The death of a horse on the opening night of Calgary Stampede was absolutely horrible. We must learn to do things better for the horses and for us proud Calgarians.
Here is an excerpt from “Stampede horse death due to ‘selective breeding’: Temple Grandin”
“Renowned American animal welfare advocate Temple Grandin says the death of a horse at the Calgary Stampede chuckwagon races Friday evening is related to genetic problems stemming from breeding, and not the workings of the Stampede.
“The thoroughbred industry needs to address the issue of the legs being too weak,” Grandin told reporters just outside the Stampede grounds Saturday afternoon.
Too much selective breeding, she said, has made the racing animals more lean and muscular, but more susceptible to breaks.
“The Stampede has done everything they could do to prepare the track, to change the rules so the wagons are not smashing into each another.”
[…] Grandin, an animal science professor at Colorado State University, has spent her life working to improve the lives of animals at ranches, feedlots and slaughterhouses. Her mantra is that using animals for food is ethical, but animals should have a decent life. Fast food giants McDonald’s and Wendy’s have hired her for their animal welfare auditing programs.
[…] The first night of chuckwagon racing at the Calgary Stampede was marred when a horse broke its leg in the fifth race and had to be euthanized.
[…] The death comes during a year when the Stampede made a number of changes to the chuckwagon races and increased veterinary inspections to make the competition safer.
Grandin is visiting Calgary at the invitation of the University of Calgary and animal welfare professor Ed Pajor — who advises the Stampede through its Animal Care Advisory Panel. The university picked up the tab for her travel costs, but she’s not being paid by the Stampede.
She said while the Stampede is not directly responsible for the actions of the horse racing industry, it could “put pressure on the thoroughbred industry to do something about this.” No one from the horse racing breeding industry was immediately available for comment on Saturday.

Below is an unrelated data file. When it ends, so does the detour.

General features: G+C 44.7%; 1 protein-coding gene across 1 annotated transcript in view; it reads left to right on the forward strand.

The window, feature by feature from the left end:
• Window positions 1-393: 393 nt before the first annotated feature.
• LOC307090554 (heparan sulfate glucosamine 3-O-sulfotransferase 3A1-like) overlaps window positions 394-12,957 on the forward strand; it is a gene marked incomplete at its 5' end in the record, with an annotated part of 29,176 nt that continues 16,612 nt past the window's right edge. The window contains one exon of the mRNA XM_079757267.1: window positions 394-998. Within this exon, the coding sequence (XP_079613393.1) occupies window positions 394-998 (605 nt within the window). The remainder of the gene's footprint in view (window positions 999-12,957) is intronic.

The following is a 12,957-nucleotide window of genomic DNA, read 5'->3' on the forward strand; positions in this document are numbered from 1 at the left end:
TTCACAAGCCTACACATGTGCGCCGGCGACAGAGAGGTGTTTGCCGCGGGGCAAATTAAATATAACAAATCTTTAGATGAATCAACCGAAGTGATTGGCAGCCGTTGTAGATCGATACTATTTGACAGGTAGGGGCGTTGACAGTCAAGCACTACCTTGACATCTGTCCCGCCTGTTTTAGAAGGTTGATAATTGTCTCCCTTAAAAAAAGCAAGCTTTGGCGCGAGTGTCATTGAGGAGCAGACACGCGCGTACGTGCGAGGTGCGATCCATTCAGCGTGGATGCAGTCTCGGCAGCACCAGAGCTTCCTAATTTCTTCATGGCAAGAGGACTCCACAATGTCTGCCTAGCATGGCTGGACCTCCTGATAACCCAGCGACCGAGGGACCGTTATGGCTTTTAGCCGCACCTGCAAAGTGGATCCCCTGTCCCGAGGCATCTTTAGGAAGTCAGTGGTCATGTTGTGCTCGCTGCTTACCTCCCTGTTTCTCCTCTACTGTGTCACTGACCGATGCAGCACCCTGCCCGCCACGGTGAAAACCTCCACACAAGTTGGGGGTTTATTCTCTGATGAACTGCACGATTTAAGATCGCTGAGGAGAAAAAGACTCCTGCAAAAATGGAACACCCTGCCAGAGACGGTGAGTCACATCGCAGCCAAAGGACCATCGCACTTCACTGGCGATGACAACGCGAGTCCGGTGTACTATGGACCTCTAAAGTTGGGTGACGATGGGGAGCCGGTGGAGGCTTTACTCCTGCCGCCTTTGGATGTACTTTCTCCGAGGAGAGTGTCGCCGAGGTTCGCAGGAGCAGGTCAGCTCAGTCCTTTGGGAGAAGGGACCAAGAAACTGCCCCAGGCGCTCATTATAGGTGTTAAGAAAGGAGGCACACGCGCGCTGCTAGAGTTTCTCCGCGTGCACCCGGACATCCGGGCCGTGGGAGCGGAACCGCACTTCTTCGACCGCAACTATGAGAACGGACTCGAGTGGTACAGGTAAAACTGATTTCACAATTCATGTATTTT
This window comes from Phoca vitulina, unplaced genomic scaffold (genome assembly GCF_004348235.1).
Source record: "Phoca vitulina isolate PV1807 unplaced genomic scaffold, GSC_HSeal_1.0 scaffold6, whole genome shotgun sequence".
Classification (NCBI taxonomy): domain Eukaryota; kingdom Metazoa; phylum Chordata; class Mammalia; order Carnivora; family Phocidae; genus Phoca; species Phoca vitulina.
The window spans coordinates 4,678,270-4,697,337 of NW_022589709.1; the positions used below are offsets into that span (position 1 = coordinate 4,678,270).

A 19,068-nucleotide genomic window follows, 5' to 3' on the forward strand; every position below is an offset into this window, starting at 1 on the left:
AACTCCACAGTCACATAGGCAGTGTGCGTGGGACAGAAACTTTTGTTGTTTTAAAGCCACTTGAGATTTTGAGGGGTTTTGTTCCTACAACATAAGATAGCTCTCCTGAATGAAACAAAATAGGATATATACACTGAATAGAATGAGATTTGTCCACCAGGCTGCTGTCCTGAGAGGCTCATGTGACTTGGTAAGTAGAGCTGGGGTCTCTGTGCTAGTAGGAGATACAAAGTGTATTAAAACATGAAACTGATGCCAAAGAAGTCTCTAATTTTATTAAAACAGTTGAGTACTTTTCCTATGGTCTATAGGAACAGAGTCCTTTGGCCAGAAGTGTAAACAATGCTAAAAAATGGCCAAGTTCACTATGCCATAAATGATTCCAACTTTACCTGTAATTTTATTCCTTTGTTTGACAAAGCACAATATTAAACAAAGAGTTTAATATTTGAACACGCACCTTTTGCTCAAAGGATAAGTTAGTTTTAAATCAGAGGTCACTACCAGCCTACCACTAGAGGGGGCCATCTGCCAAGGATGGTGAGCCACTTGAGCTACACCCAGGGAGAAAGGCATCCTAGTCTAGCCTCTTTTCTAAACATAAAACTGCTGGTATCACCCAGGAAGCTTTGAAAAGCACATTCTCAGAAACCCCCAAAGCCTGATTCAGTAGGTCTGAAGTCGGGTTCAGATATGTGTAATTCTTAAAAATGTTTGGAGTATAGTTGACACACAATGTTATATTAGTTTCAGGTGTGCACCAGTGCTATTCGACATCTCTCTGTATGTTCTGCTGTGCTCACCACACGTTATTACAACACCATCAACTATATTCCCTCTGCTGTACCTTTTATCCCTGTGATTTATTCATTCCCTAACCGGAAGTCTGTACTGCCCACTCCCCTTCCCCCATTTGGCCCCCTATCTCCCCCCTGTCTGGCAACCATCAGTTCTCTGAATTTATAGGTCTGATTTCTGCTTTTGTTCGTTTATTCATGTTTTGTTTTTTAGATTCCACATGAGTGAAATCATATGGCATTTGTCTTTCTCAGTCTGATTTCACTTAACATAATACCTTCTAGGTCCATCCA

She said she was generally pleased with the condition of both the bulls and horses she’s inspected while in Calgary.
“What amazed me is most of these bulls did not have the whites of the eyes showing, and they also weren’t pooping. Animals that poop and the whole butt gets covered with poop, that’s an animal that’s stressed out.”
She added she’s happy the Stampede has changed its rules regarding calf-roping, so the young animals are not as tightly jerked by riders.“
I respect Temple Grandin a lot because of her excellent work done over the years in trying to improve the welfare of animals. And the fact that she is not paid by Stampede also added to her credibility. Remember, Temple isn’t saying there isn’t a problem. There is, and it is a basic problem with “selective breeding” and it should be fixed.
In my opinion, we may not be able to control others but we can dictate and demand what happen in Calgary Stampede. We can decide for 2012, all the horses that are going to race in Calgary Stampede have to meet whatever “new” standard re “selective breeding” we set! Period. Horses that don’t meet our “new” standard won’t be allowed to race here. Money talks. Yes, Stampede’s money talks. And ultimately, our money, yes the people who buy tickets to go to Stampede have important voices too! We can and should pressure Calgary Stampede to do the right thing (e.g. re “selective breeding“).
I am not an expert in all this and I don’t want to be one. So, in my humble opinion, I think it makes sense to create an independent way to fund Prof Temple Grandin to help find and craft solutions to our problem here. Make sense?
Also check out Calgary CTV News report “Chuckwagon horse euthanized on the first night of Stampede” (with video), (emphasis added)
“Animal welfare advocate Temple Grandin is in Calgary to meet with Stampede officials to discuss the care of it’s livestock. She maintains injuries like the one in Friday’s chuckwagon race are a result of selective breeding and not dangerous race conditions.
“The Stampede has done everything it can to prepare the track and change the rules,” says Grandin. “Wagons are not smashing into each other and they are not hitting the rail. It is a genetic problem and it needs to be corrected.“”